Dredging is the process of excavating the sediment from the bottom of a body of water to either relocate the sediment or to extract valuable minerals from the sediment. There are two types of dredges: suction and mechanical. Suction is used to "suck up" the sediment from the bottom of a body of water, whereas mechanical is used to disturb the seafloor.
These two types of dredging may be used independently or in coordination with one another, depending on the circumstances. A granite bottom in 10' of water is very different from a mud bottom at a depth of 150'. These factors, among others, result in a wide variety of dredges, each of which will require different equipment, mechanical expertise, and strategy, which makes running a dredge a highly specialized and very difficult process.
The most common reason dredges are run throughout the country is to ensure waterways are deep enough to be navigable. In many canals and harbors, erosion builds up on the seafloor and threatens to ground the vessels that guarantee free movement of goods and people through our ports. Waterfront landowners, government agencies, and the federal government frequently hire professional dredgers to service waterways throughout the United States on an annual basis.
Another common motivation for running a dredge is mining. In many bodies of water, there are valuable minerals embedded in the seafloor. These minerals can be dredged, processed, and taken to market for a profit. This motive may seem less essential to the national economy; however, without the precious metals mined by dredges, many of the technological comforts we enjoy in the 21st century would not be possible. Professional dredges play an essential role in getting essential materials to producers.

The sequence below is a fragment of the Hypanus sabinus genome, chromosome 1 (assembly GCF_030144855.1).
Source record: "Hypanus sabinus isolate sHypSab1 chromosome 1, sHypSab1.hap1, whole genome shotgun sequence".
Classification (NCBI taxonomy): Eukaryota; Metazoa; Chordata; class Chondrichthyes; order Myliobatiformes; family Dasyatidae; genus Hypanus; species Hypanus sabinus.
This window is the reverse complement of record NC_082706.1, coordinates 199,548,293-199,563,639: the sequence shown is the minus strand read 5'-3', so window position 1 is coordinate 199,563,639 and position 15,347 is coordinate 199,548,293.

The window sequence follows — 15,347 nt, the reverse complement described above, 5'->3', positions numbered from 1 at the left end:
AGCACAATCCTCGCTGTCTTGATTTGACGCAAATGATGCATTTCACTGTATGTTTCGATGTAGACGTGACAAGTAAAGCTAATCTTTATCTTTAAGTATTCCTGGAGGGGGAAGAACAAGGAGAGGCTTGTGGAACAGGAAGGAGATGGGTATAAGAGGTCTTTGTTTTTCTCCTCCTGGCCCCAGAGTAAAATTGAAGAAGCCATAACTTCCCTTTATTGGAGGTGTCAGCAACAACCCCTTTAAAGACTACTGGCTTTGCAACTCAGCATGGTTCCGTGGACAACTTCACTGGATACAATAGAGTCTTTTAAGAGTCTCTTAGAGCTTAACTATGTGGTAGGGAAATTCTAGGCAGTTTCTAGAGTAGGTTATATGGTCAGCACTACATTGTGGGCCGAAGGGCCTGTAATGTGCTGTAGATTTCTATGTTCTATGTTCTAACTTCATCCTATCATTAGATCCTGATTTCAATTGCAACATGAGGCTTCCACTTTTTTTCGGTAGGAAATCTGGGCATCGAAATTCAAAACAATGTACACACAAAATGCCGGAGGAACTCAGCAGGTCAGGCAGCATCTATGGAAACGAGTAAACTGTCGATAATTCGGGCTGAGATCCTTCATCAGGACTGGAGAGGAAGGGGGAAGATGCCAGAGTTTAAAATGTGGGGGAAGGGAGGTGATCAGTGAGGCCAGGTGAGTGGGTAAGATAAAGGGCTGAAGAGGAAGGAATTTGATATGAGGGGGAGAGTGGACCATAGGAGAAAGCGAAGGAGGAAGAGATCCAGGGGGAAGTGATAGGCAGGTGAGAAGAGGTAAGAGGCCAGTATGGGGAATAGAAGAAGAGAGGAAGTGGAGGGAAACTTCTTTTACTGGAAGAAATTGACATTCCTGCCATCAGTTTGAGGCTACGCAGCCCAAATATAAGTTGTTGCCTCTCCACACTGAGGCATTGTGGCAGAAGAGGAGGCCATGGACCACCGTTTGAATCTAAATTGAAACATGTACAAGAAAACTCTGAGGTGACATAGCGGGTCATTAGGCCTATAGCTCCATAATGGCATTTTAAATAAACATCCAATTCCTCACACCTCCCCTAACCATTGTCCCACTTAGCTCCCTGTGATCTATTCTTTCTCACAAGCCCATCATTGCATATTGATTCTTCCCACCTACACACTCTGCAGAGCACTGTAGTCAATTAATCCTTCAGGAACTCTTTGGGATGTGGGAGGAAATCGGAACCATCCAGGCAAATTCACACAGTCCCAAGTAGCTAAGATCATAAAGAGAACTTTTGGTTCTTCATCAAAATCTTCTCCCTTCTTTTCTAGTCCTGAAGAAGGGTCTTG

In many coastal areas, erosion threatens to literally drown large swaths of land in the ocean. Dredgers often repurpose the sediment they remove from navigable waterways and use the sediment to raise the sea level in areas that are threatened by the surrounding sea level. In this way, dredgers are often able to ensure transportation throughout the country is not impeded and protect endangered coastlines in the same operation.
Before you can hope to begin running a successful and solvent dredge project, you need a hydrographic survey. This survey tells you what the bed of the body of water you are dealing with is like and what equipment would be most appropriate for this specific dredge, provided you can read the survey appropriately and make any relevant inferences.
If you don't have extensive experience running dredges, you could incorrectly interpret a hydrographic survey, which could result in wasted capital on everything from equipment and operating costs to wages and benefits. When you use a professional firm that knows how to run a wide variety of dredges, you minimize the possibility of wasted capital based on a simple misinterpretation of data.
The equipment you need to run a dredge is expensive. The initial cost is substantial, and the costs of transportation and storage are sizable and often overlooked. Furthermore, your dredge may require multiple pieces of equipment, which requires you to bear the expense of additional overhead. Even if you do decide you can afford the necessary equipment, you may not have the skills and experience to use the equipment effectively. With a professional service, you have no overhead costs and don't risk investing in a dredge that fails to accomplish its stated goal.